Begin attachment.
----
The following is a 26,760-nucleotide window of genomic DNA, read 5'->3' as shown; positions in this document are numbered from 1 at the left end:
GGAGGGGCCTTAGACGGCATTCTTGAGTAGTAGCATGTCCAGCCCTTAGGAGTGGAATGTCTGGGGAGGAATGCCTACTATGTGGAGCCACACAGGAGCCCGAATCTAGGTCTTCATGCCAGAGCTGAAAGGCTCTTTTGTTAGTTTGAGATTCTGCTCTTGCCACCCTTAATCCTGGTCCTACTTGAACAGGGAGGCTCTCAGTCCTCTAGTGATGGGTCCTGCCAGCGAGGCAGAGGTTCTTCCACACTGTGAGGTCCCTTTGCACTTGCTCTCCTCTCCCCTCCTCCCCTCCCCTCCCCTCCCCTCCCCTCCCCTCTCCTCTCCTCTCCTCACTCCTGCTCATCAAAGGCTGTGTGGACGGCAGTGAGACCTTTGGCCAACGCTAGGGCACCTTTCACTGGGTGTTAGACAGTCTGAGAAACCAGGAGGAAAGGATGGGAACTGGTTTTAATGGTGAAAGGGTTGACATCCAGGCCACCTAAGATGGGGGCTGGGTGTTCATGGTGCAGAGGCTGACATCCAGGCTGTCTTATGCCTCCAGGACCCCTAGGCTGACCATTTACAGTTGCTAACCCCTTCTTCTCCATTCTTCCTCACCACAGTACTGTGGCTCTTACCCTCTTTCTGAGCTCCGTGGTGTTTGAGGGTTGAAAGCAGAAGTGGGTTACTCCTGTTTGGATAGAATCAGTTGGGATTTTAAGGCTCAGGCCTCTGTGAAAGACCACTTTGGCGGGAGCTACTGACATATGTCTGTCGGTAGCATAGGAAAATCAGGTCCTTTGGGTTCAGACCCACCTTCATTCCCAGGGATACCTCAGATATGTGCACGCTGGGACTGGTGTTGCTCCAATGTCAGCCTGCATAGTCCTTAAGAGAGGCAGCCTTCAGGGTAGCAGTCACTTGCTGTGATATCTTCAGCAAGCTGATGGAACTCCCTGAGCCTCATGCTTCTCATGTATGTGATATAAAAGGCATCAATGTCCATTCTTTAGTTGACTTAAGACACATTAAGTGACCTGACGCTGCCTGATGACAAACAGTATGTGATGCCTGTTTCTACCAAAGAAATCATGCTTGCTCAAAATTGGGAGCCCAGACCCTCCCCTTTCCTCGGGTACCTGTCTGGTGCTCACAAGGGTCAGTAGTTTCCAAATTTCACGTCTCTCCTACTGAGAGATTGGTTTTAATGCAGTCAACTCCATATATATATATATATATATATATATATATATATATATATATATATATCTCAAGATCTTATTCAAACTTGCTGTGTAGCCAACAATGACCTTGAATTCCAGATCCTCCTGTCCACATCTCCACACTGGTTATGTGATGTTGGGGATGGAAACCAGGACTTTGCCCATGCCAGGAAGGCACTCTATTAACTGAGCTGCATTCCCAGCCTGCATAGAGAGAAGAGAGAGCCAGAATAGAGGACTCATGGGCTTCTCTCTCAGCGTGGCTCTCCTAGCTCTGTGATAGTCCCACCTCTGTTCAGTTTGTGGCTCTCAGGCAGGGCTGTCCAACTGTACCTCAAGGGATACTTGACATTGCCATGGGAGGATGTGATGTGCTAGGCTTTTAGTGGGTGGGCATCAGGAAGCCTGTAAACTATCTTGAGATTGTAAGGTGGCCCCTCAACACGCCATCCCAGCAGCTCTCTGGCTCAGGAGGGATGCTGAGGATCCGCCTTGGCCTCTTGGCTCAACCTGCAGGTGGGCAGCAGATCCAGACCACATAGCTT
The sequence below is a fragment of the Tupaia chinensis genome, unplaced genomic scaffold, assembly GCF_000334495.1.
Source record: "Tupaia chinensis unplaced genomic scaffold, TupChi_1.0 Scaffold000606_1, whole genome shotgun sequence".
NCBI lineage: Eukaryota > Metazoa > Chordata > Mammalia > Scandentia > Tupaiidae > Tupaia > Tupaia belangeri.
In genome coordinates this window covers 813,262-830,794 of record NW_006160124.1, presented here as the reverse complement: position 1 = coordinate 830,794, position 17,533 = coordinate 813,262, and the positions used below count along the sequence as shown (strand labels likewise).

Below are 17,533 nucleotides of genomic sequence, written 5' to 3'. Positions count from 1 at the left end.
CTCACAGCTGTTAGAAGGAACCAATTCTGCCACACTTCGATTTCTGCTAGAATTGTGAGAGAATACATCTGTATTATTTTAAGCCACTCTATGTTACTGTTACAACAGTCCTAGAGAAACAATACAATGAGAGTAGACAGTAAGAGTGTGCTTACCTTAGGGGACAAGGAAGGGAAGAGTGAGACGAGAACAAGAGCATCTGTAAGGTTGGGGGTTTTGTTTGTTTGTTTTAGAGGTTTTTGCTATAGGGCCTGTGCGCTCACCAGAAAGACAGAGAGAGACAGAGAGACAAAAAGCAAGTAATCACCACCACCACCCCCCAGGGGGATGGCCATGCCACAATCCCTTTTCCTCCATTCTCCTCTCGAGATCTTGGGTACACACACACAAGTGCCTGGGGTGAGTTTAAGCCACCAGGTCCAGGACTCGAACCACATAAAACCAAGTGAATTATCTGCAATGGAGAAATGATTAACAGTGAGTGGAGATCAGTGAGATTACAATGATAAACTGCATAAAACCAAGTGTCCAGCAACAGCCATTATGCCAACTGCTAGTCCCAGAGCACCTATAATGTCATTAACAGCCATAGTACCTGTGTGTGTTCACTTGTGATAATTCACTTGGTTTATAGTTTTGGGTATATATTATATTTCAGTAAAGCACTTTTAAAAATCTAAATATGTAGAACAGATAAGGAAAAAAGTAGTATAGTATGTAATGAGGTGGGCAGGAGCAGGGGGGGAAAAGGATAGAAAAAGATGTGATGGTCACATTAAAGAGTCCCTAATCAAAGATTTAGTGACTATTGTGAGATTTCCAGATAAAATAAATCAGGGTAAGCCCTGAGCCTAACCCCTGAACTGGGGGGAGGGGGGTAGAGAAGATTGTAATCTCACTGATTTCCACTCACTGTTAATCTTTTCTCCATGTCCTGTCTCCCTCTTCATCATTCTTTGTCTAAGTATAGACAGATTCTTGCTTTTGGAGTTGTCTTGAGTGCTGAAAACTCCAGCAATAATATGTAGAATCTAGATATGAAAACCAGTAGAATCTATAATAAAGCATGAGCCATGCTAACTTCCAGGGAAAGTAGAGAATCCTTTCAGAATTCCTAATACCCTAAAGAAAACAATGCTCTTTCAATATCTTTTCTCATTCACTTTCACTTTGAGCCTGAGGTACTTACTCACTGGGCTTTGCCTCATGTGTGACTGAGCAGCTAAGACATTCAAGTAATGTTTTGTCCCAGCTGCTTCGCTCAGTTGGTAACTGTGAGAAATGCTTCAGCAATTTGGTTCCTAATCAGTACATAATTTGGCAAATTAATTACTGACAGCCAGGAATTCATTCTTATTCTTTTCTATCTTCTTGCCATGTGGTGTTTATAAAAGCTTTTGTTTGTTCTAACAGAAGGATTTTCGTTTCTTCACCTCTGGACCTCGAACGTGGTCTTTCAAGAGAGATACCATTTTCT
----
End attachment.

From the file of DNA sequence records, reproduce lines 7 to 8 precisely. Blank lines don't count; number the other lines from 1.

Below are 17,533 nucleotides of genomic sequence, written 5' to 3'. Positions count from 1 at the left end.
CTCACAGCTGTTAGAAGGAACCAATTCTGCCACACTTCGATTTCTGCTAGAATTGTGAGAGAATACATCTGTATTATTTTAAGCCACTCTATGTTACTGTTACAACAGTCCTAGAGAAACAATACAATGAGAGTAGACAGTAAGAGTGTGCTTACCTTAGGGGACAAGGAAGGGAAGAGTGAGACGAGAACAAGAGCATCTGTAAGGTTGGGGGTTTTGTTTGTTTGTTTTAGAGGTTTTTGCTATAGGGCCTGTGCGCTCACCAGAAAGACAGAGAGAGACAGAGAGACAAAAAGCAAGTAATCACCACCACCACCCCCCAGGGGGATGGCCATGCCACAATCCCTTTTCCTCCATTCTCCTCTCGAGATCTTGGGTACACACACACAAGTGCCTGGGGTGAGTTTAAGCCACCAGGTCCAGGACTCGAACCACATAAAACCAAGTGAATTATCTGCAATGGAGAAATGATTAACAGTGAGTGGAGATCAGTGAGATTACAATGATAAACTGCATAAAACCAAGTGTCCAGCAACAGCCATTATGCCAACTGCTAGTCCCAGAGCACCTATAATGTCATTAACAGCCATAGTACCTGTGTGTGTTCACTTGTGATAATTCACTTGGTTTATAGTTTTGGGTATATATTATATTTCAGTAAAGCACTTTTAAAAATCTAAATATGTAGAACAGATAAGGAAAAAAGTAGTATAGTATGTAATGAGGTGGGCAGGAGCAGGGGGGGAAAAGGATAGAAAAAGATGTGATGGTCACATTAAAGAGTCCCTAATCAAAGATTTAGTGACTATTGTGAGATTTCCAGATAAAATAAATCAGGGTAAGCCCTGAGCCTAACCCCTGAACTGGGGGGAGGGGGGTAGAGAAGATTGTAATCTCACTGATTTCCACTCACTGTTAATCTTTTCTCCATGTCCTGTCTCCCTCTTCATCATTCTTTGTCTAAGTATAGACAGATTCTTGCTTTTGGAGTTGTCTTGAGTGCTGAAAACTCCAGCAATAATATGTAGAATCTAGATATGAAAACCAGTAGAATCTATAATAAAGCATGAGCCATGCTAACTTCCAGGGAAAGTAGAGAATCCTTTCAGAATTCCTAATACCCTAAAGAAAACAATGCTCTTTCAATATCTTTTCTCATTCACTTTCACTTTGAGCCTGAGGTACTTACTCACTGGGCTTTGCCTCATGTGTGACTGAGCAGCTAAGACATTCAAGTAATGTTTTGTCCCAGCTGCTTCGCTCAGTTGGTAACTGTGAGAAATGCTTCAGCAATTTGGTTCCTAATCAGTACATAATTTGGCAAATTAATTACTGACAGCCAGGAATTCATTCTTATTCTTTTCTATCTTCTTGCCATGTGGTGTTTATAAAAGCTTTTGTTTGTTCTAACAGAAGGATTTTCGTTTCTTCACCTCTGGACCTCGAACGTGGTCTTTCAAGAGAGATACCATTTTCT